Hello teachers! I wish you could come to our New York offices and listen in on some of our discussions (and share some of the delicious coffee we get across the street). Really, all we talk about is YOU...

We are thrilled to introduce a new Storyworks Jr. adviser from Round Rock, Texas: Alejandro Sifuentes. He is an amazingly passionate dual-language third-grade teacher from Round Rock ISD whose mission is to provide his students and families a better ELL transition than he had growing up. His creative juices led him to develop his own YouTube channel where he posts wonderful videos on key ELA skills to keep his kiddos engaged! We begged him to share his new "Como Usar Storyworks Jr. en Casa" (How to use Storyworks Jr. at home) for families who speak Spanish...

By Anna Starecheski

We knew that Lauren Tarshis's gripping story "Mountain of Fire," about the eruption of Mount St. Helens in 1980, would be a home-run for Storyworks Jr. readers. The science of volcanoes is fascinating, and their power is breathtaking. Keep your students engaged with the learning extensions below, and as always, let us know if you came up with any great extensions for one of our stories!

By Anna Starecheski

At Storyworks, we believe the best way to learn grammar is through reading. That’s why we’ve created an approach that allows students to uncover key grammar concepts in the context of our articles and stories. With each issue, they’ll practice a featured grammar skill with our entertaining activities. Below, we've highlighted our suite of offerings to help students learn grammar in context...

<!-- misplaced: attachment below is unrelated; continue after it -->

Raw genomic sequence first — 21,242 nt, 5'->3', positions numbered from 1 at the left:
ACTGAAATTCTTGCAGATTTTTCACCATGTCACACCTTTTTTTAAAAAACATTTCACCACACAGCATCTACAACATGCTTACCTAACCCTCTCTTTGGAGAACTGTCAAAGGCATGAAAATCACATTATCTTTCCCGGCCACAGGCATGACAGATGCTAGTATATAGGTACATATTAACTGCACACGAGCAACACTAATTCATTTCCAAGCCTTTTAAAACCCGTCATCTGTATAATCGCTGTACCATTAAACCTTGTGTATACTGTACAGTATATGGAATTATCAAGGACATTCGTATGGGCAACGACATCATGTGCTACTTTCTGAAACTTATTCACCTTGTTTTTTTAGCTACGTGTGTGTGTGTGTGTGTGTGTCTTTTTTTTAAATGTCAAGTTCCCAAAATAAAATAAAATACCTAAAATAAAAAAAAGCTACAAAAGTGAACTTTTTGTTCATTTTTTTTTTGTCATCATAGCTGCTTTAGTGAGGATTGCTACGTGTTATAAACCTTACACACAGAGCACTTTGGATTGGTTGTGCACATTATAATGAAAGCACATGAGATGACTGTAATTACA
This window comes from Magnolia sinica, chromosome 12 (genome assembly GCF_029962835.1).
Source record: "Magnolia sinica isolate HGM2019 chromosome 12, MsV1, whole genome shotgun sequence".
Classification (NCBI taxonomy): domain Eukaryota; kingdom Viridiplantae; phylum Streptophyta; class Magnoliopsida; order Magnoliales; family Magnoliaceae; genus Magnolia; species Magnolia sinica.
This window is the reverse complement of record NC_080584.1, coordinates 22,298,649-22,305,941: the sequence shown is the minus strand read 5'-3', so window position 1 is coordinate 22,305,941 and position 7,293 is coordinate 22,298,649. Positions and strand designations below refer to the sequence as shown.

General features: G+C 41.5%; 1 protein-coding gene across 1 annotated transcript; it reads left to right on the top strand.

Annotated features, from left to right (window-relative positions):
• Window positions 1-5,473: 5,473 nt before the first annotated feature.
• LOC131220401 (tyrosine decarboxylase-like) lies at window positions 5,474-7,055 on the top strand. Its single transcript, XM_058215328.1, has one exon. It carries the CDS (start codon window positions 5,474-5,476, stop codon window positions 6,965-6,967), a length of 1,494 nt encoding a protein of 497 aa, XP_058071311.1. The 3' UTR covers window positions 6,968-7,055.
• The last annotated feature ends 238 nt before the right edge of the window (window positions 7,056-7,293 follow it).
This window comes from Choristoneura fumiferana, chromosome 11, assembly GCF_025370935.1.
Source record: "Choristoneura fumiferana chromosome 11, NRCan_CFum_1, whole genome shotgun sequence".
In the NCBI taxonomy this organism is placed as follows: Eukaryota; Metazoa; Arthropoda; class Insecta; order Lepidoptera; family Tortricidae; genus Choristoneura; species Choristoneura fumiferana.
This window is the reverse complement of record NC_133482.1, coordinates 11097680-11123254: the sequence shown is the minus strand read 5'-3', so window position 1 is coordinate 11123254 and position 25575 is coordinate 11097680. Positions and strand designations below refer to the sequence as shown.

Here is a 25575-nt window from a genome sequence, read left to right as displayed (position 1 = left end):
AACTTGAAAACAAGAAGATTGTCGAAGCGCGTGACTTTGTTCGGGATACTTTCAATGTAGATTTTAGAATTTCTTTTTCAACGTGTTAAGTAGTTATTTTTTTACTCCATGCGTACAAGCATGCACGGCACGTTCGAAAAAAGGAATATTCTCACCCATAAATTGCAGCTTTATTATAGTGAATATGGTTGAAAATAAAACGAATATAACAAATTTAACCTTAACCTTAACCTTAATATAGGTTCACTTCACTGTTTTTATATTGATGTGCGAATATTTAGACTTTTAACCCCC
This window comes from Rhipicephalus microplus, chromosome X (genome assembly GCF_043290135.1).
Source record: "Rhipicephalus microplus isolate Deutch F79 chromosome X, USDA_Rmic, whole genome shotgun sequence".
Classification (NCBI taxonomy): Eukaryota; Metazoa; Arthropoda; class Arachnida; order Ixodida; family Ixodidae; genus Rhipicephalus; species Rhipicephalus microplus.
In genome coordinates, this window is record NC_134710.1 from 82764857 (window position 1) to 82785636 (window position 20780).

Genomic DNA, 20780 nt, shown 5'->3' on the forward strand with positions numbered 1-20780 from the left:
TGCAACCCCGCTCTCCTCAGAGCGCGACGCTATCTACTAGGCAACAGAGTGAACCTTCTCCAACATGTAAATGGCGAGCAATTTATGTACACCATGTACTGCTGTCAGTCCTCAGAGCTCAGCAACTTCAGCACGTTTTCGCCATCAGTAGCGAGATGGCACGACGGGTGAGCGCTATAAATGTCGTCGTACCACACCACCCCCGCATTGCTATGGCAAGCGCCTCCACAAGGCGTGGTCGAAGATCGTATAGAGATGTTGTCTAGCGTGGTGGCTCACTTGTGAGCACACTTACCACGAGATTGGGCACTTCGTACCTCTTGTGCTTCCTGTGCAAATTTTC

By Meg Zucker

We're kicking off a new contest for Storyworks Jr. in our October/November 2017 issue. It's called One of a KIND and it promotes empathy, asking students to write about a time that they were an especially a good friend, or needed one. Who better to tell you more about it than our friend Meg Zucker, who runs an SEL-themed Scholastic contest for 4th-graders nationwide, who herself has physical differences and who is the mom of two sons with physical differences (and a daughter with an "invisible difference"—food allergies)? We hope you'll encourage your students to enter...

By Lauren Tarshis,
Editor, Storyworks

When I wrote "Our World Turned to Water", the nonfiction feature for the September issue of Storyworks, I never imagined that when it came out, millions of people would be facing the aftermath of terrible storms, earthquakes, and wildfires. While this story is about events in Baton Rouge, Louisiana in 2016, I hope you’ll find that the facts and themes will help your students grasp what many Americans have recently experienced, and will inspire your students to want to help in any way they can...